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November 19, 2009

Ottumwa begins drying out after stalled system

OTTUMWA — After three soggy days, you might think Jeff Hendred would be losing his mind.

It’s one thing to be cooped up indoors as an adult. It’s quite another to be stuck inside when you’re a child. And Hendred spends his days inside with a couple hundred children.

The relentless rains that started the week meant days of indoor recess for students at Douma Elementary School, where Hendred is principal. But students and teachers alike just rolled with the weather.

“They handled it well,” Hendred said. “Some got a little anxious.”

The system now moving out of Iowa dumped 2.12 inches of rain on Ottumwa according to the National Weather Service, though amounts did vary depending on precisely where the rain gauges were.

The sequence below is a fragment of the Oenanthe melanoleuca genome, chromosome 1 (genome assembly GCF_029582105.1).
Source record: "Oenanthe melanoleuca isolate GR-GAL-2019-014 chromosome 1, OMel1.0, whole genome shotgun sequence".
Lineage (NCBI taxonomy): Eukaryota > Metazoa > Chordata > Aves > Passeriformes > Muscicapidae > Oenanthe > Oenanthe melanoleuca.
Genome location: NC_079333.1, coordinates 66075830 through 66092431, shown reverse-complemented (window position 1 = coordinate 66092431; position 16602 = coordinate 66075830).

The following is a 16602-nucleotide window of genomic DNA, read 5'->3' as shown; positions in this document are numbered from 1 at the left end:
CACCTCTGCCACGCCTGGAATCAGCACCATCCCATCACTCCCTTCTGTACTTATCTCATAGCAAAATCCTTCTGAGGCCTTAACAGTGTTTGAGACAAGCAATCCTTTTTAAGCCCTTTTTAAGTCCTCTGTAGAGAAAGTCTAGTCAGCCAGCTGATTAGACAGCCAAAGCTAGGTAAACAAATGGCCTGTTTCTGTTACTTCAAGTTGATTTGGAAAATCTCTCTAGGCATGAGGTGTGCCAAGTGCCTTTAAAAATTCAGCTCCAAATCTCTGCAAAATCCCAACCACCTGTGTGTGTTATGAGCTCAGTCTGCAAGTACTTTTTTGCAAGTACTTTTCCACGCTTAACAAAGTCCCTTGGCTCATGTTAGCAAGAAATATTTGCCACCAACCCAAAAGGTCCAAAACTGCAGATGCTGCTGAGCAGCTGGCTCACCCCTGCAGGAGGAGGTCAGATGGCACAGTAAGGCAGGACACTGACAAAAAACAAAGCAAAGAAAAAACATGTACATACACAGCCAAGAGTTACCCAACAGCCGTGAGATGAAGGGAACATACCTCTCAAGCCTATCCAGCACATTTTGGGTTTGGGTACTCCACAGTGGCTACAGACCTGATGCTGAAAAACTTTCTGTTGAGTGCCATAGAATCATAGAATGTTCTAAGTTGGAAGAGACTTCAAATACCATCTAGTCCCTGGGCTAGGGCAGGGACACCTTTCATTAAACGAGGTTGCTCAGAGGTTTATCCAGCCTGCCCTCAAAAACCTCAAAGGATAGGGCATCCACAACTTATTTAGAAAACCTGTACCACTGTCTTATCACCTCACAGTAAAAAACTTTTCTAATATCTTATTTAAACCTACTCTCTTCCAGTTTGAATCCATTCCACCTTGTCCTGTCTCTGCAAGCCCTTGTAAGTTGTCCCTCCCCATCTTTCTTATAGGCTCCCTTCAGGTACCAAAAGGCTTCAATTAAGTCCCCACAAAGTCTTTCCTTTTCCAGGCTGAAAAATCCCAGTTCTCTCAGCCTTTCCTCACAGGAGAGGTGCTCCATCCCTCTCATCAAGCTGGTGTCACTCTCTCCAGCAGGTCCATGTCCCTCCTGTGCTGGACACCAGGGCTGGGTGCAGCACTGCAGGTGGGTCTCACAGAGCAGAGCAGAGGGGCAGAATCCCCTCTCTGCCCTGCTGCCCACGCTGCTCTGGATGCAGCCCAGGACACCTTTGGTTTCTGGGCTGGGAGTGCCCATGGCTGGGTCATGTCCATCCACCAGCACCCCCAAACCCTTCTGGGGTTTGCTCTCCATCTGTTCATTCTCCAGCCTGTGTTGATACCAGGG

Kenny Podrazik of the NWS said the system was unusual.

Ottumwa’s rains came from a large low pressure system. Such storms usually track through in a day or so as they ride the jet stream across North America.

That didn’t happen this time.

There are actually two jet streams that can guide weather in the United States. The northern branch of the jet is farther into Canada than is normal this time of year, while the southern branch is over Mexico. The combination left this system to meander across the Midwest.

The east coast also has a strong high pressure ridge in place, something Podrazik said helped block this storm’s path out of Iowa.

“The jet stream right now is farther north, so it was cut off from the main flow of the atmosphere,” he said. “Usually when this kind of thing occurs, it goes on for several days.”

Wednesday was not sunny, but it was mostly dry. That was enough for many in and around Ottumwa. The break meant Geoff Kent and Rick Rachford could get back to restoring the façade on a building in the 200 block of East Second Street.

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